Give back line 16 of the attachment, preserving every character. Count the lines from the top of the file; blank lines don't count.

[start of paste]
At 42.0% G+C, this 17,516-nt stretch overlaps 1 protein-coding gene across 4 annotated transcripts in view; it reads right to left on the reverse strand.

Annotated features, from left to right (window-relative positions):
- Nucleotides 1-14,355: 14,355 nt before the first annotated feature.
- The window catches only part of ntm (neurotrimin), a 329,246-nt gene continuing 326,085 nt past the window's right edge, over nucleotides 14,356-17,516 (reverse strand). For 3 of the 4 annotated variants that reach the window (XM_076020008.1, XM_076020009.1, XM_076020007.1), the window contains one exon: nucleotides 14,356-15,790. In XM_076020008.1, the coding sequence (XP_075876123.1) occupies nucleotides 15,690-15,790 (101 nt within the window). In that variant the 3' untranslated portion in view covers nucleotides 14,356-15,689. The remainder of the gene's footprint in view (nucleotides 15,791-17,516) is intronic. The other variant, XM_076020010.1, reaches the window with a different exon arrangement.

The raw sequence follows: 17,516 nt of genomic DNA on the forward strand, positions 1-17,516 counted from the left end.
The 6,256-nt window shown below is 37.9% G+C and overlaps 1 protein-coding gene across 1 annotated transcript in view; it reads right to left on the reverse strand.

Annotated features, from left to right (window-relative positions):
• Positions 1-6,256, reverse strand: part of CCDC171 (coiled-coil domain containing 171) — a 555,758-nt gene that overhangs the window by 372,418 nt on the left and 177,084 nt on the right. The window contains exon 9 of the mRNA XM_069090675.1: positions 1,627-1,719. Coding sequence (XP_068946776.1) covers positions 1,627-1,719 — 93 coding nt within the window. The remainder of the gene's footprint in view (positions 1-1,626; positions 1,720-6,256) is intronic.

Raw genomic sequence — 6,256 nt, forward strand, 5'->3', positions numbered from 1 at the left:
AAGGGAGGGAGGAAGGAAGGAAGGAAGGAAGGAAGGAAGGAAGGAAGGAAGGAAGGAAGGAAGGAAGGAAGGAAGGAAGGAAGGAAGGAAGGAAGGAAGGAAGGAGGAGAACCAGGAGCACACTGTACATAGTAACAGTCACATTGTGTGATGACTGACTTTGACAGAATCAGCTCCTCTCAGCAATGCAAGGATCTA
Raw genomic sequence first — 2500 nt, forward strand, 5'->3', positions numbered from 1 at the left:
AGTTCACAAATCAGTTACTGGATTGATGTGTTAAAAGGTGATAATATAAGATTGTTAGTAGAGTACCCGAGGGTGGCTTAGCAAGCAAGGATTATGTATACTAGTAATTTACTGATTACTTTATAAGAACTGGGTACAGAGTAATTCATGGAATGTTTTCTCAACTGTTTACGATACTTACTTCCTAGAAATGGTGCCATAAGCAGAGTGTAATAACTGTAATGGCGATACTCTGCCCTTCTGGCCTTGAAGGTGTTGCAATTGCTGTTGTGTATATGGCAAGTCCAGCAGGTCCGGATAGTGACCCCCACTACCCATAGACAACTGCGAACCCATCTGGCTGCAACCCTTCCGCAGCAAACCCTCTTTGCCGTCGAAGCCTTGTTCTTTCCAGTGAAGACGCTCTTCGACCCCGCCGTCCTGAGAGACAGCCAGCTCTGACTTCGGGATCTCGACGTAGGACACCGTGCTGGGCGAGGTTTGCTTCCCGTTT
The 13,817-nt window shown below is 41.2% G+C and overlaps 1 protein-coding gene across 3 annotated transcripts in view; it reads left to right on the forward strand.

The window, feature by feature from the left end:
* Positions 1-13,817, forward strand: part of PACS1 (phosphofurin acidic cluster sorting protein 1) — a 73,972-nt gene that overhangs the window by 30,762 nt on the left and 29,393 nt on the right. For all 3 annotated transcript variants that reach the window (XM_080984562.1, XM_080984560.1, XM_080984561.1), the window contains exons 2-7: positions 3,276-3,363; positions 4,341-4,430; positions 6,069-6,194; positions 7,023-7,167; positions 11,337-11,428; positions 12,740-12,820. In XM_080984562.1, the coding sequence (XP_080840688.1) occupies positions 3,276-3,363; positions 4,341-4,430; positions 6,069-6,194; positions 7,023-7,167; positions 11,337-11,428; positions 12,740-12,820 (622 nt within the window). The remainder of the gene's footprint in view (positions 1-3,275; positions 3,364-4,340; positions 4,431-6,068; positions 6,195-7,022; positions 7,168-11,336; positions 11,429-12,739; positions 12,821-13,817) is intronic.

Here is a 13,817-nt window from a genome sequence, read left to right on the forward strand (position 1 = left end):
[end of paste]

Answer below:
Here is a 13,817-nt window from a genome sequence, read left to right on the forward strand (position 1 = left end):